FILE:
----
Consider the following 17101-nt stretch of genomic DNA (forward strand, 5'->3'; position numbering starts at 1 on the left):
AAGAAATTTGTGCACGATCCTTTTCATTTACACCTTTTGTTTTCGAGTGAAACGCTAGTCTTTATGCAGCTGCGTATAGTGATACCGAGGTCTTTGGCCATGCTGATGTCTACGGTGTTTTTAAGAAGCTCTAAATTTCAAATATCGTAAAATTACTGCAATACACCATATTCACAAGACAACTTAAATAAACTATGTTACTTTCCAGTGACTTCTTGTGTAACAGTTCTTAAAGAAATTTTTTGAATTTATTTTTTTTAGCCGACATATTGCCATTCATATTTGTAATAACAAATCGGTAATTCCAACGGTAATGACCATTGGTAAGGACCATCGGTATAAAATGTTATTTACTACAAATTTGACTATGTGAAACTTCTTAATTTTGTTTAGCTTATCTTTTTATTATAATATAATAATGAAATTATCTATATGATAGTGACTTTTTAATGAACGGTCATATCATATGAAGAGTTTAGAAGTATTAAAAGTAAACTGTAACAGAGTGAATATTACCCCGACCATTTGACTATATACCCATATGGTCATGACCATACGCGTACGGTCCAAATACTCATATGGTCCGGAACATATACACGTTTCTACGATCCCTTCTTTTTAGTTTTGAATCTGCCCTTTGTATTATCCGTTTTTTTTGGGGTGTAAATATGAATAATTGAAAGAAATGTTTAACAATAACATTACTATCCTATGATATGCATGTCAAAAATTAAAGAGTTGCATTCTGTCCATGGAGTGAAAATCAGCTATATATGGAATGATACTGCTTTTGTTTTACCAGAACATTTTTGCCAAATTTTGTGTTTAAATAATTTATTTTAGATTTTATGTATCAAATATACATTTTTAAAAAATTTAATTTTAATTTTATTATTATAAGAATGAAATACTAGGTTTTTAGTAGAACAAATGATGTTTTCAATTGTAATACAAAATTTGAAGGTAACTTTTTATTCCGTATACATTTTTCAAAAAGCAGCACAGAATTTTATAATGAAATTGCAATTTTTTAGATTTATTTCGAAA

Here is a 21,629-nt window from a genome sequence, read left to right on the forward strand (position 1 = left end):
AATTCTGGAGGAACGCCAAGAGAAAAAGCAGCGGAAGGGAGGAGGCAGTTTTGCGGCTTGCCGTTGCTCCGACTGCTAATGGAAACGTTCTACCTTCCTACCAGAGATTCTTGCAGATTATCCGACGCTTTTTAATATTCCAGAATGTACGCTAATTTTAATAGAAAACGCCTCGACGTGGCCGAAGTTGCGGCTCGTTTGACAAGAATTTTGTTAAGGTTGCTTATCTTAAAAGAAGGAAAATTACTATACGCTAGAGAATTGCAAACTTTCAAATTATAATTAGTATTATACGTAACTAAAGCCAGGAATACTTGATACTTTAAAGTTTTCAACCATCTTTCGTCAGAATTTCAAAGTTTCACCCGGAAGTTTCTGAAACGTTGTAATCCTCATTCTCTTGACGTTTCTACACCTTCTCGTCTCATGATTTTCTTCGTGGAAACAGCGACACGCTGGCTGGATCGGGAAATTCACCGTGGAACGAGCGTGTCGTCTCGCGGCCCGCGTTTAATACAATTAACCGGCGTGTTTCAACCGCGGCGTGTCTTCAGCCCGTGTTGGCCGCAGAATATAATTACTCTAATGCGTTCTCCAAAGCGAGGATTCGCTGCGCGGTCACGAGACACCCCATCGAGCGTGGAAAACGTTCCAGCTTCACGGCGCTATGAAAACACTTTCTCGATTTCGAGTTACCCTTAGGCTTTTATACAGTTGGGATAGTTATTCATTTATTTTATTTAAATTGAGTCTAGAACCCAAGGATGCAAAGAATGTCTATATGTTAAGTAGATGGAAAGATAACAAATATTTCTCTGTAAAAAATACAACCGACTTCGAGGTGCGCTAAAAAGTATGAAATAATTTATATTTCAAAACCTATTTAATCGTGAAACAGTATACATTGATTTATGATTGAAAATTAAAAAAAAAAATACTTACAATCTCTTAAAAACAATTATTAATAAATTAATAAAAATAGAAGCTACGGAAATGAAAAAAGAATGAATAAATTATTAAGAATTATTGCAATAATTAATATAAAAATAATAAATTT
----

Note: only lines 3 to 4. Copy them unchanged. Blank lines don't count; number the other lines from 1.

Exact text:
Here is a 21,629-nt window from a genome sequence, read left to right on the forward strand (position 1 = left end):
AATTCTGGAGGAACGCCAAGAGAAAAAGCAGCGGAAGGGAGGAGGCAGTTTTGCGGCTTGCCGTTGCTCCGACTGCTAATGGAAACGTTCTACCTTCCTACCAGAGATTCTTGCAGATTATCCGACGCTTTTTAATATTCCAGAATGTACGCTAATTTTAATAGAAAACGCCTCGACGTGGCCGAAGTTGCGGCTCGTTTGACAAGAATTTTGTTAAGGTTGCTTATCTTAAAAGAAGGAAAATTACTATACGCTAGAGAATTGCAAACTTTCAAATTATAATTAGTATTATACGTAACTAAAGCCAGGAATACTTGATACTTTAAAGTTTTCAACCATCTTTCGTCAGAATTTCAAAGTTTCACCCGGAAGTTTCTGAAACGTTGTAATCCTCATTCTCTTGACGTTTCTACACCTTCTCGTCTCATGATTTTCTTCGTGGAAACAGCGACACGCTGGCTGGATCGGGAAATTCACCGTGGAACGAGCGTGTCGTCTCGCGGCCCGCGTTTAATACAATTAACCGGCGTGTTTCAACCGCGGCGTGTCTTCAGCCCGTGTTGGCCGCAGAATATAATTACTCTAATGCGTTCTCCAAAGCGAGGATTCGCTGCGCGGTCACGAGACACCCCATCGAGCGTGGAAAACGTTCCAGCTTCACGGCGCTATGAAAACACTTTCTCGATTTCGAGTTACCCTTAGGCTTTTATACAGTTGGGATAGTTATTCATTTATTTTATTTAAATTGAGTCTAGAACCCAAGGATGCAAAGAATGTCTATATGTTAAGTAGATGGAAAGATAACAAATATTTCTCTGTAAAAAATACAACCGACTTCGAGGTGCGCTAAAAAGTATGAAATAATTTATATTTCAAAACCTATTTAATCGTGAAACAGTATACATTGATTTATGATTGAAAATTAAAAAAAAAAATACTTACAATCTCTTAAAAACAATTATTAATAAATTAATAAAAATAGAAGCTACGGAAATGAAAAAAGAATGAATAAATTATTAAGAATTATTGCAATAATTAATATAAAAATAATAAATTT